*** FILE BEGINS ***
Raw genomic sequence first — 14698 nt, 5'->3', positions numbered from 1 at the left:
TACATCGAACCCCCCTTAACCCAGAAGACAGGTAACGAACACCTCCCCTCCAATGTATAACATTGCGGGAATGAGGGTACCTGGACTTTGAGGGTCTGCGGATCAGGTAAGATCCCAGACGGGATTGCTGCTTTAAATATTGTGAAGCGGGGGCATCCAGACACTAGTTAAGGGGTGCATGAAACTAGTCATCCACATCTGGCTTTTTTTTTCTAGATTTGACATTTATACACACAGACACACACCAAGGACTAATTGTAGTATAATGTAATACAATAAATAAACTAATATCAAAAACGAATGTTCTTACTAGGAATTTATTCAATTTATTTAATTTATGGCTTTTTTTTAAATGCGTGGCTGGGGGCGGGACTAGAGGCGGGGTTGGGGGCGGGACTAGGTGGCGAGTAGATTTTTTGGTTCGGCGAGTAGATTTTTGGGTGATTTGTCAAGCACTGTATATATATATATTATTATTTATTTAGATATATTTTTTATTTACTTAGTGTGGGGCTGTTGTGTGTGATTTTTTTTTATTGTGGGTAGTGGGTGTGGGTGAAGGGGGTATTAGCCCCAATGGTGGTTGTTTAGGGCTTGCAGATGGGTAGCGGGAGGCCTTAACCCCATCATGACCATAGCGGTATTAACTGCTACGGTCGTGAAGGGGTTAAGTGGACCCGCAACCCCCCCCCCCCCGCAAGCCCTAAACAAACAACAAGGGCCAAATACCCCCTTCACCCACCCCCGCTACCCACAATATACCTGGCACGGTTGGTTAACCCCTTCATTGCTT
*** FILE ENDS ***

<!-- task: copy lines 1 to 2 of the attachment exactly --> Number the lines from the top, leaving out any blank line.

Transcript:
Raw genomic sequence first — 14698 nt, 5'->3', positions numbered from 1 at the left:
TACATCGAACCCCCCTTAACCCAGAAGACAGGTAACGAACACCTCCCCTCCAATGTATAACATTGCGGGAATGAGGGTACCTGGACTTTGAGGGTCTGCGGATCAGGTAAGATCCCAGACGGGATTGCTGCTTTAAATATTGTGAAGCGGGGGCATCCAGACACTAGTTAAGGGGTGCATGAAACTAGTCATCCACATCTGGCTTTTTTTTTCTAGATTTGACATTTATACACACAGACACACACCAAGGACTAATTGTAGTATAATGTAATACAATAAATAAACTAATATCAAAAACGAATGTTCTTACTAGGAATTTATTCAATTTATTTAATTTATGGCTTTTTTTTAAATGCGTGGCTGGGGGCGGGACTAGAGGCGGGGTTGGGGGCGGGACTAGGTGGCGAGTAGATTTTTTGGTTCGGCGAGTAGATTTTTGGGTGATTTGTCAAGCACTGTATATATATATATTATTATTTATTTAGATATATTTTTTATTTACTTAGTGTGGGGCTGTTGTGTGTGATTTTTTTTTATTGTGGGTAGTGGGTGTGGGTGAAGGGGGTATTAGCCCCAATGGTGGTTGTTTAGGGCTTGCAGATGGGTAGCGGGAGGCCTTAACCCCATCATGACCATAGCGGTATTAACTGCTACGGTCGTGAAGGGGTTAAGTGGACCCGCAACCCCCCCCCCCCCGCAAGCCCTAAACAAACAACAAGGGCCAAATACCCCCTTCACCCACCCCCGCTACCCACAATATACCTGGCACGGTTGGTTAACCCCTTCATTGCTT